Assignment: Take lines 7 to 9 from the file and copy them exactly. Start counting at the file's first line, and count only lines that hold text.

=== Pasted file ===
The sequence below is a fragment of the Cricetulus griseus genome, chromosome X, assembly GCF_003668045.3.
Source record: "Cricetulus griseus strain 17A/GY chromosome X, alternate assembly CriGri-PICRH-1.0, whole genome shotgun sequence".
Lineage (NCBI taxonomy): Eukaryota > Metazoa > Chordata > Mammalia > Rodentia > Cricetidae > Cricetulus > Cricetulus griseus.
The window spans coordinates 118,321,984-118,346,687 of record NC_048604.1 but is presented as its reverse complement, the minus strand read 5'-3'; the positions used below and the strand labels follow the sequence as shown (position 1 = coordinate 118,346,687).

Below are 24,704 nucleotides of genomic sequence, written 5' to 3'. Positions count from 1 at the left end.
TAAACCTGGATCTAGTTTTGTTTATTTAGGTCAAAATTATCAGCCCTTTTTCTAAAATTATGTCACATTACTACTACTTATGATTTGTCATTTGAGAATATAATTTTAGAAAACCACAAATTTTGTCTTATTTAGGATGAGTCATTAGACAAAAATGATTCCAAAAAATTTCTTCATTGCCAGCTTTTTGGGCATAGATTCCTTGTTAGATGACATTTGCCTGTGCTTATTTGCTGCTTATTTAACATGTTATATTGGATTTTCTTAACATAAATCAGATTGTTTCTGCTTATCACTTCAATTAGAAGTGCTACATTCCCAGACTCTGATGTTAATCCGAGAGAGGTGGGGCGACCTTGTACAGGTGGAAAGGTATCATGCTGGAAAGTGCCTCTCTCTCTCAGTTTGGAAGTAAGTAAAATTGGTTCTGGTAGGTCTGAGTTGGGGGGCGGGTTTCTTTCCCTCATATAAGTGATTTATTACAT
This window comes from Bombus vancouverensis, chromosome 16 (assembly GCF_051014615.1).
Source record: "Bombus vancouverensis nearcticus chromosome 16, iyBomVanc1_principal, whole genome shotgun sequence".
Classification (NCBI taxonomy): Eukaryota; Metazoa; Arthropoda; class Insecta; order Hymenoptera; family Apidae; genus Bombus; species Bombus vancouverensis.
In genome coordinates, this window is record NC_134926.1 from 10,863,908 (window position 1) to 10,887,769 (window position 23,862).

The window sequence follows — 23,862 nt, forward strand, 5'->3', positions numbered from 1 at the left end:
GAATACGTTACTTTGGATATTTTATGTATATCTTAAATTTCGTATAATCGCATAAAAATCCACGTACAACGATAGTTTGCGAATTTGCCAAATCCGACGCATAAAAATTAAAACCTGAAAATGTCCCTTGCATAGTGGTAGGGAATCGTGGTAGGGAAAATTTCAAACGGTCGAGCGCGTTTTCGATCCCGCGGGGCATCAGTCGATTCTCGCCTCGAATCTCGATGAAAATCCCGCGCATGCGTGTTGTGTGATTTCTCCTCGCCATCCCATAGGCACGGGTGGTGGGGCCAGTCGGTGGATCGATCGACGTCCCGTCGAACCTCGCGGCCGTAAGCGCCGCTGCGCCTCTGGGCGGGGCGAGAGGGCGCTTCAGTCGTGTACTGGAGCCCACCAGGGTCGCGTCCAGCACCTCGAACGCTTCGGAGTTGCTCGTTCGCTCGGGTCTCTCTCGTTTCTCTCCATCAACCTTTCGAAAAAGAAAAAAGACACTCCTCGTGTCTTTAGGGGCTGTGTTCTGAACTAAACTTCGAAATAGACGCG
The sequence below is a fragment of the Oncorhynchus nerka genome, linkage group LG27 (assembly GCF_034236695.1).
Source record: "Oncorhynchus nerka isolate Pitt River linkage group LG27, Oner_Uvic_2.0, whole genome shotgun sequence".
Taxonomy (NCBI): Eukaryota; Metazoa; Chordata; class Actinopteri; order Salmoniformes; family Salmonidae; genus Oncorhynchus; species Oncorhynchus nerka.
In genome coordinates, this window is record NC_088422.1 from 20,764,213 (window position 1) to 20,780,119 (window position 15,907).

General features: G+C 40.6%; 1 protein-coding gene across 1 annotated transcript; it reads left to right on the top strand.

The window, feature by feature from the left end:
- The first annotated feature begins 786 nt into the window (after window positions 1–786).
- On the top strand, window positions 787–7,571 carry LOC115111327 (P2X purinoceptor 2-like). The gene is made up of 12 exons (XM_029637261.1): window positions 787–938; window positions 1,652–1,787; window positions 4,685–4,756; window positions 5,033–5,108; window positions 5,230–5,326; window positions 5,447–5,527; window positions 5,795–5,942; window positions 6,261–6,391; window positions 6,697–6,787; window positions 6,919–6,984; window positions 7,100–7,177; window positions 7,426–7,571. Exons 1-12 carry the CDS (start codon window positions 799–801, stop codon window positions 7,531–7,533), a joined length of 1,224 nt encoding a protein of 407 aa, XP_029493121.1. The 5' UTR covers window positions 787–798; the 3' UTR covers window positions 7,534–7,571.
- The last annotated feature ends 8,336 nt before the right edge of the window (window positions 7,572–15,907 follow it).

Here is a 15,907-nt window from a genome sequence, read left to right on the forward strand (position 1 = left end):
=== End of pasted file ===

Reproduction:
This window comes from Bombus vancouverensis, chromosome 16 (assembly GCF_051014615.1).
Source record: "Bombus vancouverensis nearcticus chromosome 16, iyBomVanc1_principal, whole genome shotgun sequence".
Classification (NCBI taxonomy): Eukaryota; Metazoa; Arthropoda; class Insecta; order Hymenoptera; family Apidae; genus Bombus; species Bombus vancouverensis.